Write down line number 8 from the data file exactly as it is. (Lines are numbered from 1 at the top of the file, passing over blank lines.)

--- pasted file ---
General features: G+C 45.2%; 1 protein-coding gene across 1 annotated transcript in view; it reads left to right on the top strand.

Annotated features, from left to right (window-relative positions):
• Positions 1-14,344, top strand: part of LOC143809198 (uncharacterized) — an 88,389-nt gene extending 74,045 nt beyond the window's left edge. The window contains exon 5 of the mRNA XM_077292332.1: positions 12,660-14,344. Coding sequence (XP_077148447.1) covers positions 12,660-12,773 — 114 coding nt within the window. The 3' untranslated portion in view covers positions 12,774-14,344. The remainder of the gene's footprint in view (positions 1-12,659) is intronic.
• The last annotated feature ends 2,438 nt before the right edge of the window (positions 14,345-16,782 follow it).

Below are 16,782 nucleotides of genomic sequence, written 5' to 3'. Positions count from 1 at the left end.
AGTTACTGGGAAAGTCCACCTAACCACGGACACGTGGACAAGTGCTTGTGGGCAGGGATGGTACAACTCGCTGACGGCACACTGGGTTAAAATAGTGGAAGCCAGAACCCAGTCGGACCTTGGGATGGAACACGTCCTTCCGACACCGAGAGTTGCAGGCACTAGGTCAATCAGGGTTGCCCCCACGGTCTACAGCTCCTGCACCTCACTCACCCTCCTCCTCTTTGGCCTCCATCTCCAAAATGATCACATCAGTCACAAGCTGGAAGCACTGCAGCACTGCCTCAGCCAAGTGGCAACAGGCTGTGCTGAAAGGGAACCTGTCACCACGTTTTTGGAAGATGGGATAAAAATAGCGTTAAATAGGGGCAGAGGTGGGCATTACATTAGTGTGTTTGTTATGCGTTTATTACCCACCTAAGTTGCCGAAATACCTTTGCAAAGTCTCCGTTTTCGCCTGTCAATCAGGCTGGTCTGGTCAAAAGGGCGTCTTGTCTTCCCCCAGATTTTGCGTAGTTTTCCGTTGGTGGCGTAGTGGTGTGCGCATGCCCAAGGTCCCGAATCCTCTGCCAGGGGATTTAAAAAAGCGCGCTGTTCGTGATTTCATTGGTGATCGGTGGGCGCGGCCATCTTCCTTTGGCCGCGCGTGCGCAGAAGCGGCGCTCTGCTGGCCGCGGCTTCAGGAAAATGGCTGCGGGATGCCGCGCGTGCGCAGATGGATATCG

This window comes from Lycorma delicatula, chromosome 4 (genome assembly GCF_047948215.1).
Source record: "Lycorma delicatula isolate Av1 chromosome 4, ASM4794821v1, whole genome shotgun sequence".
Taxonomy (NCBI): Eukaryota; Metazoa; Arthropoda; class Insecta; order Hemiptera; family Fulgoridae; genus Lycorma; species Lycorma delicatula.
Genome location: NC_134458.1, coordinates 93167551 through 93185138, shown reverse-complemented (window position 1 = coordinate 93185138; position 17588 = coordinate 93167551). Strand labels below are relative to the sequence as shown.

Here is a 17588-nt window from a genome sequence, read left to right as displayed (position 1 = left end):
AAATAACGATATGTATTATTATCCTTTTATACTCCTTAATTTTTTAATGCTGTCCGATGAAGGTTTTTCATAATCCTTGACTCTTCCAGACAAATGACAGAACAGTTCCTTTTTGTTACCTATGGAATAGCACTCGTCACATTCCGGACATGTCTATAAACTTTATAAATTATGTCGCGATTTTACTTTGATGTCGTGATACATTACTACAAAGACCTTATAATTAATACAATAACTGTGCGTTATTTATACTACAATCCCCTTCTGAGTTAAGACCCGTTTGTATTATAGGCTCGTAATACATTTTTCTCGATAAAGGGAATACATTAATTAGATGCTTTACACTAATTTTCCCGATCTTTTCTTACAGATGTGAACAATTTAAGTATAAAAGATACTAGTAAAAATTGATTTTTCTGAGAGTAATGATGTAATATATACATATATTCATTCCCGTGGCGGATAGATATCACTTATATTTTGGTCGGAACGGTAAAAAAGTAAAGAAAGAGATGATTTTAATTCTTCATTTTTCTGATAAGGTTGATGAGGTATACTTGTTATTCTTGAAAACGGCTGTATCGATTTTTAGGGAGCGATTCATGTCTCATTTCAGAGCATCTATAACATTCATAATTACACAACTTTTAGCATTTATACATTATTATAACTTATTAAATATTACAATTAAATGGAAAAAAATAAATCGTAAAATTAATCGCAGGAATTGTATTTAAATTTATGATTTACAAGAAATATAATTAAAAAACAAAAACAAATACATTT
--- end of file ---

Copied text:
Source record: "Lycorma delicatula isolate Av1 chromosome 4, ASM4794821v1, whole genome shotgun sequence".